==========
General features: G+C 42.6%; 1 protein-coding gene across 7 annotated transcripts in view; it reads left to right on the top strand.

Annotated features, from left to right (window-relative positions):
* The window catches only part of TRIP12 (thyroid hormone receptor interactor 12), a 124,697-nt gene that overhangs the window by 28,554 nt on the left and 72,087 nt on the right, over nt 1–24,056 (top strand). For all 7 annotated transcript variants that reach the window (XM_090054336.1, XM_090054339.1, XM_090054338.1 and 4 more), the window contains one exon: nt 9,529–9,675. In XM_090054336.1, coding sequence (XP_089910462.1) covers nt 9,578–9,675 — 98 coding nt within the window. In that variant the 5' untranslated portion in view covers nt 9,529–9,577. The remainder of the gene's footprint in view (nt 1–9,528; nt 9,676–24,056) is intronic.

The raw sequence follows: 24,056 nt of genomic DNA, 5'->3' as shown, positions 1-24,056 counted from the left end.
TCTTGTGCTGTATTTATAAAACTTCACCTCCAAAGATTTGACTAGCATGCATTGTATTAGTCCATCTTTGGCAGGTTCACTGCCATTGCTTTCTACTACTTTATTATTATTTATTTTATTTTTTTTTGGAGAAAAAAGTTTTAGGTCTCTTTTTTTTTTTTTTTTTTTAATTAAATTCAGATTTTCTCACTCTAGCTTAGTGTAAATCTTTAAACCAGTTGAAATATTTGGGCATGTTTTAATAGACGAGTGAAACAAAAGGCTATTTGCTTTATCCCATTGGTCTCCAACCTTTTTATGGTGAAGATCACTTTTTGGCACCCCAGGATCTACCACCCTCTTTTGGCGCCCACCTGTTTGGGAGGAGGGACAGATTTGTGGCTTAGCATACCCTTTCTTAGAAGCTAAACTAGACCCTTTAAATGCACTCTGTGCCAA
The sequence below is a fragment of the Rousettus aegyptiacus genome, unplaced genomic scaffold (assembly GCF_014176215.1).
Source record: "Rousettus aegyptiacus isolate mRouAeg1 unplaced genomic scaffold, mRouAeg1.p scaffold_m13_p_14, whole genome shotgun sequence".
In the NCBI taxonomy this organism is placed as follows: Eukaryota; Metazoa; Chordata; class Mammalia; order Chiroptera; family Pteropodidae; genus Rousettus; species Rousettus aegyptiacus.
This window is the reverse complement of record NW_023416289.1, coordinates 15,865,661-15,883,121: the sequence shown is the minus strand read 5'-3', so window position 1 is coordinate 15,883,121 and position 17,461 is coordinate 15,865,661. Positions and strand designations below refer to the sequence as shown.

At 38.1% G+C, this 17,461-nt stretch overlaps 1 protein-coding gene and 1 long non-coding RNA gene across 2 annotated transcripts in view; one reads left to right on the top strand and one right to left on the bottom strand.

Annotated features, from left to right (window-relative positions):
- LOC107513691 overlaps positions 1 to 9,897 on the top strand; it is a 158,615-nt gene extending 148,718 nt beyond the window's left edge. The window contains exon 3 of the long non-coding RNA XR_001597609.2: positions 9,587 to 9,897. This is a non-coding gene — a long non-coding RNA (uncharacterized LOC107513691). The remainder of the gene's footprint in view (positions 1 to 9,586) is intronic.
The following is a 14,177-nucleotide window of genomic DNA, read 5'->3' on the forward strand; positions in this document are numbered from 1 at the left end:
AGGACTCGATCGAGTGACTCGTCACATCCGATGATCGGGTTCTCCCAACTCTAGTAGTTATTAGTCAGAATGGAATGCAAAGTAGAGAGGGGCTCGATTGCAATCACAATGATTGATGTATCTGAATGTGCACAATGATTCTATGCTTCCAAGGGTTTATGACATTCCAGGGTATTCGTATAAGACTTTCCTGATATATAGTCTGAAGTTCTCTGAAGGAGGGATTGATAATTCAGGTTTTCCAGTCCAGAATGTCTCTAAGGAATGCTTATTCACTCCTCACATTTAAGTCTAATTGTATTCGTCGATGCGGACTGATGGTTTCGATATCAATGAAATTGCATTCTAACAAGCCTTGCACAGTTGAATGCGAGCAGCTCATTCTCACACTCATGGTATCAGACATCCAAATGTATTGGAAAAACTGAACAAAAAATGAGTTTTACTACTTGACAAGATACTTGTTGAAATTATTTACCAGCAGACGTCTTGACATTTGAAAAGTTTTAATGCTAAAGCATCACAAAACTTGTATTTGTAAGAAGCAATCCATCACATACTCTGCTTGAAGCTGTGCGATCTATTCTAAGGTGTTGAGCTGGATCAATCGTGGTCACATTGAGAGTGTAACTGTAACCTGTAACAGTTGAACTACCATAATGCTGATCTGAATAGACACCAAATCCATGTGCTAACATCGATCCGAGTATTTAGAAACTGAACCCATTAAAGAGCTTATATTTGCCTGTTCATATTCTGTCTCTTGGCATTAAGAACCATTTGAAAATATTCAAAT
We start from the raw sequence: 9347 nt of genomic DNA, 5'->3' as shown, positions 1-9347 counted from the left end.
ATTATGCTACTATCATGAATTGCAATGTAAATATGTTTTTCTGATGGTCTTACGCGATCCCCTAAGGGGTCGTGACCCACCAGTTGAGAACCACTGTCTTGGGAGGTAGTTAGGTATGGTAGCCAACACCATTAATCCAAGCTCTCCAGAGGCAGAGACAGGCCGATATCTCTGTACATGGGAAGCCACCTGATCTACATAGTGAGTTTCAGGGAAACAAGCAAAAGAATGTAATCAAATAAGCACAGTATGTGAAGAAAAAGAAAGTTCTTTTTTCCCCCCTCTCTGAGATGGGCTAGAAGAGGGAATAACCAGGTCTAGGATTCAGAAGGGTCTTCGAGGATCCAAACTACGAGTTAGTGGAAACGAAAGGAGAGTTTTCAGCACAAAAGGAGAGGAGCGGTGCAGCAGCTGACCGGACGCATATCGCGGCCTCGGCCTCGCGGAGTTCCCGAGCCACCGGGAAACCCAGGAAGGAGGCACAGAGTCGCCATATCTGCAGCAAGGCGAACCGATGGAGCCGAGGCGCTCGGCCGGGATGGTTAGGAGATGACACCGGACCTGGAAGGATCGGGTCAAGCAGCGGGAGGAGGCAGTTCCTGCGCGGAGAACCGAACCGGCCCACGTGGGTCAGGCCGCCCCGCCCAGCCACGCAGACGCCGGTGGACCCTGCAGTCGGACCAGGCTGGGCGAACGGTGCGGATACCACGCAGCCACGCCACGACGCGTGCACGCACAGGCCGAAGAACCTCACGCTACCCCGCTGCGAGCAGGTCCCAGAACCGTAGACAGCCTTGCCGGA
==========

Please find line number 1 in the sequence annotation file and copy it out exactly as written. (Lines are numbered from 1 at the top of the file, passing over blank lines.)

General features: G+C 42.6%; 1 protein-coding gene across 7 annotated transcripts in view; it reads left to right on the top strand.